Author of Yearning For Justice: A Mother's Musings To Her Future Child  
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ISBN13: 9780901931214  
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Interview with Greenpeace on "Haze"‏

Haze in Singapore hits PSI all-time record high of 371 on June 17. The Pollutant Standards Index (PSI) hit a new record high of 371 at 1pm on Thursday, again climbing into the "hazardous" range of above 300, according to data from the National Environment Agency (NEA). At 9pm Wednesday, the PSI had soared to 290, higher than the previous peak of 226 in 1997, and entering the "very unhealthy" range of 201-300. It was a leap of 100 points from the PSI reading just an hour earlier, making some wonder if the updated reading was a typo on the NEA website.

Both Minister Shanmugam and Minister Balakrishnan referred to the claim by an Indonesian Forestry Ministry official in the media that Malaysian and Singapore palm oil companies that had invested in Indonesia may be responsible for starting the fires in Riau. They asked Indonesia to share the names of errant companies involved in illegal burning, though primary responsibility to take legal and enforcement actions against these companies lies with Indonesia as they have clearly violated Indonesian laws within Indonesian jurisdiction.

Greenpeace International told Eco-Business on Wednesday that “nothing could be more illustrative of forest destruction than the polluting haze that is coming from Sumatra”. “But what’s ironic is that many of the corporations, such as palm oil trader Wilmar International which has been known to source palm oil from companies involved in fire clearing and forest destruction, are also based in Singapore,” said its spokesman. Greenpeace noted that the fires that burn across Indonesia are “a reminder that the destruction of Indonesia’s forests is an international problem, and demand solutions from government and business”.

Haze is not a new problem for us in Singapore or for Malaysia, our neighbours, but this episode is more recent than what we have experienced in recent years.
Prime minister said “we'll be fine if we just take basic precautions like limiting outdoor activities and staying indoors”
Yet, Minister for Defence said “that businesses and communities in Singapore can carry on”

Minister for the Environment and Water Resources, who was at the press conference, said he was hoping to meet Indonesian President Susilo Bambang Yudhoyono on his trip to Indonesia. National Environment Agency chief, who was in Indonesia for emergency talks, urged Jakarta to take more decisive action.

On 21 Jun 2013, Haze update: PSI 401 at noon; many pharmacies still out of masks. This comes after the Health Ministry said that it has sufficient stock of N95 masks, and will be placing more orders for the masks. Nationally, Singapore has close to 9 million N95 masks in its armoury, said director of medical services K. Satku on Thursday. However, queues were spotted at pharmacies across the island in the morning before they had even opened, as Singaporeans tried to stock up on respiratory masks. Many ran out of masks within minutes, while others did not have any to sell at all to begin with.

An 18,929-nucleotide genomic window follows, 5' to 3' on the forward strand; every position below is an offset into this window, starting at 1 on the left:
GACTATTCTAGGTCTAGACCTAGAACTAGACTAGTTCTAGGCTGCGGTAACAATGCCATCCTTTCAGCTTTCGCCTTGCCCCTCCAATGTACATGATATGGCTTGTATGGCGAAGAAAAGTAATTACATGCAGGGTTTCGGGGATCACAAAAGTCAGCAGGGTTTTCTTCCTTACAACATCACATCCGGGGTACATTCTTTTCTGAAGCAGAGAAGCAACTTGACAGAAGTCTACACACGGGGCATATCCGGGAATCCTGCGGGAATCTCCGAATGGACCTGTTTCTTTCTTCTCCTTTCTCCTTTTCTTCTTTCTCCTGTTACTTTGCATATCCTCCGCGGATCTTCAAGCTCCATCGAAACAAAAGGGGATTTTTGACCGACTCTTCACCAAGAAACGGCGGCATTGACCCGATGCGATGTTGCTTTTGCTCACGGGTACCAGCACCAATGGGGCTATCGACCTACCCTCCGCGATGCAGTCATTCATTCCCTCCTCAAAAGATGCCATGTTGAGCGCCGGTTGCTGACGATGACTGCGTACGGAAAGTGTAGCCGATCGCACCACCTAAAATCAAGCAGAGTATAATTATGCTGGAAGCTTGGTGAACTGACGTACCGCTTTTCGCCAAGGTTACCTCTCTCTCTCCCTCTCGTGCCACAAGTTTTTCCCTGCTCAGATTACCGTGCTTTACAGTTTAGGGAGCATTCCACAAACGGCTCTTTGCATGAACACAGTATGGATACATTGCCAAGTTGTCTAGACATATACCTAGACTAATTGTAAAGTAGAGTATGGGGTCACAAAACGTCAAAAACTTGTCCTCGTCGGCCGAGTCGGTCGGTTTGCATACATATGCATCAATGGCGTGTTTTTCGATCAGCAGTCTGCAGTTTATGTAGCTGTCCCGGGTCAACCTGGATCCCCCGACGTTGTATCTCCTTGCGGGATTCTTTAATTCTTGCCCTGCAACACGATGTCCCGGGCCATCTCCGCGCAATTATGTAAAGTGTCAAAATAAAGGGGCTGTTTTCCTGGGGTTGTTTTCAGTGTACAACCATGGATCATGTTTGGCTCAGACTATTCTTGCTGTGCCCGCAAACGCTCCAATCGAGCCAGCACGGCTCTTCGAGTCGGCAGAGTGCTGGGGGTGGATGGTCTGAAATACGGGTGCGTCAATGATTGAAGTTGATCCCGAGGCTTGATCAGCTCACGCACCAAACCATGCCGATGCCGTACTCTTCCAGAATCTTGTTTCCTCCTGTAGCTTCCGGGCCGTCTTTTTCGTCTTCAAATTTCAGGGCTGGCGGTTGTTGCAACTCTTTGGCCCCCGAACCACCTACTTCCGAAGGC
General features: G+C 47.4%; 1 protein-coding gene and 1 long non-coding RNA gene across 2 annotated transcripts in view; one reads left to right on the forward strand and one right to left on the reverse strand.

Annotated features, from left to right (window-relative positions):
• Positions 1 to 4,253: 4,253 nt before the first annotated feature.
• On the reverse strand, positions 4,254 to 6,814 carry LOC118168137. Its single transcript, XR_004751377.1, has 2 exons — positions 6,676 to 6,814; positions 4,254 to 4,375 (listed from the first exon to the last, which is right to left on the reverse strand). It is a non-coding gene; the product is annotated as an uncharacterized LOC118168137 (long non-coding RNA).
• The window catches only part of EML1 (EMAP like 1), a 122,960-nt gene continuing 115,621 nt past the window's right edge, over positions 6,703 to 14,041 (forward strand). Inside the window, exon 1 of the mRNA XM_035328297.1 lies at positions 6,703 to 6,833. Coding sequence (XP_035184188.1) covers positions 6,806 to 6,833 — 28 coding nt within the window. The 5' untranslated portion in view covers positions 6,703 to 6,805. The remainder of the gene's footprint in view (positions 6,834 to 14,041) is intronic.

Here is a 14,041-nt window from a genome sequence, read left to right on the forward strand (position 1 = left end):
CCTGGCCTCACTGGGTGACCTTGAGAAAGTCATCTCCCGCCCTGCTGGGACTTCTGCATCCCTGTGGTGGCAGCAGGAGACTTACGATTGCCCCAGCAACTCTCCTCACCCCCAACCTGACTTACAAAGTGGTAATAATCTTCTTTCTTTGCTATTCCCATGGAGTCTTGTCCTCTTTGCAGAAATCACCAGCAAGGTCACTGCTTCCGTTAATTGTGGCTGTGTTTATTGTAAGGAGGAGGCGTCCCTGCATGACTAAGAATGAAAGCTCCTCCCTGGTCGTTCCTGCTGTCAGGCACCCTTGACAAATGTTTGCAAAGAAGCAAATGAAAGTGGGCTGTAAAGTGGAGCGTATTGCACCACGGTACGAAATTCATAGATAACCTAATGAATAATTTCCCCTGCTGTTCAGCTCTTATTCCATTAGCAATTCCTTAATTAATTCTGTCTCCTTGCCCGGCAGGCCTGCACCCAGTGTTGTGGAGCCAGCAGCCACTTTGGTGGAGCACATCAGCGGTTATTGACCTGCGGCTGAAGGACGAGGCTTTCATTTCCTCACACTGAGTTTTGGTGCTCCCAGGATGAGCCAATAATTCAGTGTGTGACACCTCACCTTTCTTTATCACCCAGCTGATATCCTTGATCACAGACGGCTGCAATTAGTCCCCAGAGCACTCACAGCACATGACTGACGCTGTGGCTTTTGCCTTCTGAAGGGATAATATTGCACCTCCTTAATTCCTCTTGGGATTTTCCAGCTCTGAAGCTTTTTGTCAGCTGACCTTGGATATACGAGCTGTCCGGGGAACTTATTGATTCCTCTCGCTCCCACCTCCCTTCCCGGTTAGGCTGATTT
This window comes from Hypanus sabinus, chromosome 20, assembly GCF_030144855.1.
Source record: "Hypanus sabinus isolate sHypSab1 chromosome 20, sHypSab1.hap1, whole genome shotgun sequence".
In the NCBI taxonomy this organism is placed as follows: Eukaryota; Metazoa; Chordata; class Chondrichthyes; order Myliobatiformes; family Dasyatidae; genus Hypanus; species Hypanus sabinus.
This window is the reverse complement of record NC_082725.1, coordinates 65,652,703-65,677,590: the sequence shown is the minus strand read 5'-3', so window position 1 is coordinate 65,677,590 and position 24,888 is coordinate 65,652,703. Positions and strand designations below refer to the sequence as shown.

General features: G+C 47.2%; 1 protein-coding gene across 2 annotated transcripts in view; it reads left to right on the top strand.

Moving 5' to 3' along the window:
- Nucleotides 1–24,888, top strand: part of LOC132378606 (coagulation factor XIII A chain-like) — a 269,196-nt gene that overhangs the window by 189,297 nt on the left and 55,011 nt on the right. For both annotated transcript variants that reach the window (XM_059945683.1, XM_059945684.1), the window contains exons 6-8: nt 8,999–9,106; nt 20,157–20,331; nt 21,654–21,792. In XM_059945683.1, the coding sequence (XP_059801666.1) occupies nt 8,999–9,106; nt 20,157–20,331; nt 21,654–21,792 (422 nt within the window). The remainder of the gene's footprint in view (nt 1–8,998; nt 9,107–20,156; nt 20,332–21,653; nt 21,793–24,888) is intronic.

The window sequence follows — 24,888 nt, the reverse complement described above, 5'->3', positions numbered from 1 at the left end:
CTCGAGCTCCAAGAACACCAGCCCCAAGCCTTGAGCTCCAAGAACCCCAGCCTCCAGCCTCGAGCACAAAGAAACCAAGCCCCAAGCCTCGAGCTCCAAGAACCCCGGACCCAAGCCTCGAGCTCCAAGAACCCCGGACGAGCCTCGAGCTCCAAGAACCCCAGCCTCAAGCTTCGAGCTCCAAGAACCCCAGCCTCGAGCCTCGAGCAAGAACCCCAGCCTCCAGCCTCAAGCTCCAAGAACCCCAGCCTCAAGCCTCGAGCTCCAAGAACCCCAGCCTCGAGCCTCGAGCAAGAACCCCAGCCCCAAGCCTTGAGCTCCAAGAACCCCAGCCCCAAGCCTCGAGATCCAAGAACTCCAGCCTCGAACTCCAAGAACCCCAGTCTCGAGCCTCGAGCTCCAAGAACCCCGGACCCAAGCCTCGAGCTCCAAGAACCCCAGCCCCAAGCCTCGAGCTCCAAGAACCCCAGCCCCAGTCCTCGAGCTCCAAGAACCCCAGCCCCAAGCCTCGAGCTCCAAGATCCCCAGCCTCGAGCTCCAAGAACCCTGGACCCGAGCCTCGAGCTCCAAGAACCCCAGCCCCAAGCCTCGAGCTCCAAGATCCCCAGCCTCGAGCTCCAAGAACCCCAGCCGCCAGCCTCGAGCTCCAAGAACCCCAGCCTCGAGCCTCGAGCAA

Singapore yesterday sought “strong, firm, effective” action against local companies that may be involved in illegal burning in Indonesia that led to the city-state’s worst pollution on record. “This is not slash-and-burn,” Shanmugam said yesterday. “This is not an act of nature by itself. These are actions by companies for commercial profit,” he said, adding that Singapore is relying on Indonesia to provide evidence. The Attorney General expects to know what action Singapore can take against the companies over the weekend, he said.

On 22 October, Greenpeace organised a press conference in Singapore. Household brands that source palm oil through Singapore-based palm oil trader Wilmar International, such as the makers of Oreo biscuits, Gillette shaving products and Clearasil, are making consumers unwitting accomplices in the destruction of Indonesia’s forests, and pushing critically endangered species like the Sumatran tiger to the edge of extinction.

On 29 October, we had an exclusive interview with Mr Wirendo Sumargo, Sr. Forest Campaign Manager of Greenpeace, at Greenpeace HQ in Jakarta. Greenpeace targeted Wilmar as it describes itself as ‘Asia’s largest agribusiness group’ with 450 manufacturing plants to operate in more than 20 countries across four continents while its distribution network covers over 50 countries. Wilmar claims to be the largest palm oil refiner in both Singapore and Malaysia and the world’s largest processor and merchandiser of palm and lauric oil with a roughly 35% of global market share.

Since Wilmar is the largest company involved, wouldn’t it be the biggest threat to the haze problem that Singaporeans experience yearly?
Shouldn’t Wilmar as the economic leader in the palm oil industry take the initiative to be a true leader by protecting the habitat and not burning peat land?
Greenpeace has declared that the RSPO is not good enough as guidelines - would Singapore’s government step out and implement better conservation policies to change current practices?
If the leader doesn’t take any action and if the government doesn’t do anything despite evidence being given by Greenpeace, then what can we as consumers do to protect our mother earth?

According to Mr Wirendo Sumargo, Sr. Forest Campaign Manager, “Singapore’s Prime Minister and his Government should take action against Wilmar as promised to Singaporeans"

Han Hui Hui, Leong Sze Hian and Vivian Pan


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